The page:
contributing writers in the book are kiriko watanabe, donald luxton, barry downs and adele weder, as well as the director/curator of west vancouver museum, darrin morrison. kiriko starts the book off with selwyn’s early days and his start in photography. donald’s chapter speaks of selwyn’s projects and west coast modernism as experiences during the 50s and 60s. barry’s chapter is entitled ‘master craftsman’ which at first may be misleading, but goes on to portray selwyn as a true artisan of the photographic image taking great deal in lighting, framing and positioning of his camera and the objects refracting though his lens. adele takes the perspective of his work from today’s point of view and ‘where they are now’ in regards to some of the buildings he has photographed and the future of mid-century modernism in vancouver.

the book is filled with fantastic photographs and will sure to please anyone interested in vancouver’s mid-century modernism.

read more about selwyn pullan here at ouno design blog.

the publisher, douglas & mcintyre, book webpage.

review of selwyn pullan on canadian art website.

go and get your copy early at hager books in kerrisdale (2176 west 41st avenue).

also available at amazon.ca, chapters.ca, oscar’s art books and other fine booksellers.

link to the tyee’s article on the book and exhibition.

tour : west vancouver modern home tour 2010

stegeman residence, erickson/massey architects 1954 – renovation by brian hemingway 2001

helliwell+smith home studio, barry downs/fred hollingsworth architects 1964 – renovation by bluesky architecture inc 2001

this ensuite bathroom was featured in the may 2010 month issue of western living magazine. the article is here for all who are interested. what a great concept in bathroom design having a nice soaker tub with a floor-to-ceiling window overlooking tress and the ocean beyond. of course having a great site doesn’t hurt either.

eagle’s nest house, ron thom 1956

this house may have not been to most prettiest of all, especially from the outside but it sure was cool. the fact that not a single 90 degree corner can be found in the whole house made it quite unique.

a pool that just begged to be swam in. the crazy thing about this pool was that it cantilevered right over the property line and has a drop of about 30 feet down beyond the railings. a house on the adjacent lot (not visible in this photo) was built right into the rock face.

even the stairs were on an angle to the walls.

a nice view to the ocean from all the rooms. probably can do some serious stargazing lying in bed everynight with that skylight above the bed.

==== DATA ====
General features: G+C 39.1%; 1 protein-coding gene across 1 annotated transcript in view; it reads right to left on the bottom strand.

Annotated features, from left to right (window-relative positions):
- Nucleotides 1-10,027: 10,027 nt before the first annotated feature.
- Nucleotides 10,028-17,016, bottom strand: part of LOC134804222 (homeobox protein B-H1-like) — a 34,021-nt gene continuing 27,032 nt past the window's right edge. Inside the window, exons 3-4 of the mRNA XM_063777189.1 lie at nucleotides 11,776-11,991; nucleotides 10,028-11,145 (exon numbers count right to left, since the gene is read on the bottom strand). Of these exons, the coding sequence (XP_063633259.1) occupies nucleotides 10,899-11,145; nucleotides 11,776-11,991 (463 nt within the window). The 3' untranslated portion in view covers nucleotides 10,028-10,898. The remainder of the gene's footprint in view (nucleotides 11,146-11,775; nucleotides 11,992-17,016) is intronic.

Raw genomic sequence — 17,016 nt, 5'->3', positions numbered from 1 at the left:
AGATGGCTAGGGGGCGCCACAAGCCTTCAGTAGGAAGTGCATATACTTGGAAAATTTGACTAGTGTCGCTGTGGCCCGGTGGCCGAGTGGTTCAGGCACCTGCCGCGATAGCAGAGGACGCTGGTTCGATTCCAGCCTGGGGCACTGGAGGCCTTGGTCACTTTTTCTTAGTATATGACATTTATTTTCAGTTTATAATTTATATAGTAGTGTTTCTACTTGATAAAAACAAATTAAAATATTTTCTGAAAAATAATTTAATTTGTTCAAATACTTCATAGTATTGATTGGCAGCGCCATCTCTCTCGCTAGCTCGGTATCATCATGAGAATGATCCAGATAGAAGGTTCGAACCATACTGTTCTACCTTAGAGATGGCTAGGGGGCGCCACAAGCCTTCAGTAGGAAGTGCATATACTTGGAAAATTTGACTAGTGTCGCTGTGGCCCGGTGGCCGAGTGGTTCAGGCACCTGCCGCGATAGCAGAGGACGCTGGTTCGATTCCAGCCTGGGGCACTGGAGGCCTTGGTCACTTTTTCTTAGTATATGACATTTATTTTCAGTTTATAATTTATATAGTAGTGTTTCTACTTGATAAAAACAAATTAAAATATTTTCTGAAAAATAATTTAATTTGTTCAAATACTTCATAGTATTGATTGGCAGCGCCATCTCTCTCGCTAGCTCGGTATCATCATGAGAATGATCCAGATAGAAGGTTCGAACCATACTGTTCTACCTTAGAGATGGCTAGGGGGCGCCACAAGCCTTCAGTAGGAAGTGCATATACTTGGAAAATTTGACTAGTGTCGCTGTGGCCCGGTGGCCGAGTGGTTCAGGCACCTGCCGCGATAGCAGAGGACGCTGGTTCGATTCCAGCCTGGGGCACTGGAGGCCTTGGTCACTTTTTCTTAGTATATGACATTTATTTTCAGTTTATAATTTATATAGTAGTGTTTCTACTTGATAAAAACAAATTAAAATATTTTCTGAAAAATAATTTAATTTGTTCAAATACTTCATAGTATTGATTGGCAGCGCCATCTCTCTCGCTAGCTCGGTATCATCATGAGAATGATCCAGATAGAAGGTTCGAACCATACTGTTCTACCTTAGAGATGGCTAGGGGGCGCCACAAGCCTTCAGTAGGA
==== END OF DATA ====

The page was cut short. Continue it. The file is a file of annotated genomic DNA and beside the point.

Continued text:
bonus: this recently renovated house at 4192 rose crescent was quite cool looking too. check out the sales listing for this one here.

gordon smith residence, erickson/massey architects 1996

post and beam architecture at its finest. a simple palette of stained wood and glass.

this is looking from the central courtyard towards to carport. at the left is the main bedroom. the floor plan is conceived as a square spiral where you enter at the lowest level and as you progress around the courtyard, each room is stepped up a few steps from the last, ending in the main bedroom. the entry to the house is located just off the image on the right.

a glazed wall overlooking the gardens and a forest view.

detail of the cantilevered roof and heavy timber structure.

underside of ‘bridge’ element which is the living room.

wood block paving in the central courtyard.

original studio.

view of entry from driveway.

exposed aggregate concrete retaining planter walls.

rain forest house, russell hollingsworth, c.1973the approach to the house was a winding road up a steep hill. nestled tightly between old growth cedars is the stone and wood house.

water fountains. water pots. water ponds. everywhere water of all sorts. still water. moving water. evaporated water.

lush landscaping throughout the site. an open carport located under the cantilevered roof to the right.

floor to ceiling wood doors and windows blur the lines of inside and outside. what a great space to be in. there were lots of skylights that made the indoors feel even more like outdoors.

exposed wood rafter roof structure was a great natural material in this west coast modern house.

roof eave detail. the roof comes to a sharp point and no gutters were present.

the cast-in-place concrete steps. the floor inside the home was made of the same concrete.

instead of gutters, a long trough-type drain was found to collect all the rainwater that comes off the roof during rainy season.

a long narrow window gives view from the secondary bedroom to the patio. a ladder gives access to the carport below.

garden with reflecting pond at the sitting room.

feel free to read adele weder’s article published in the globe & mail here.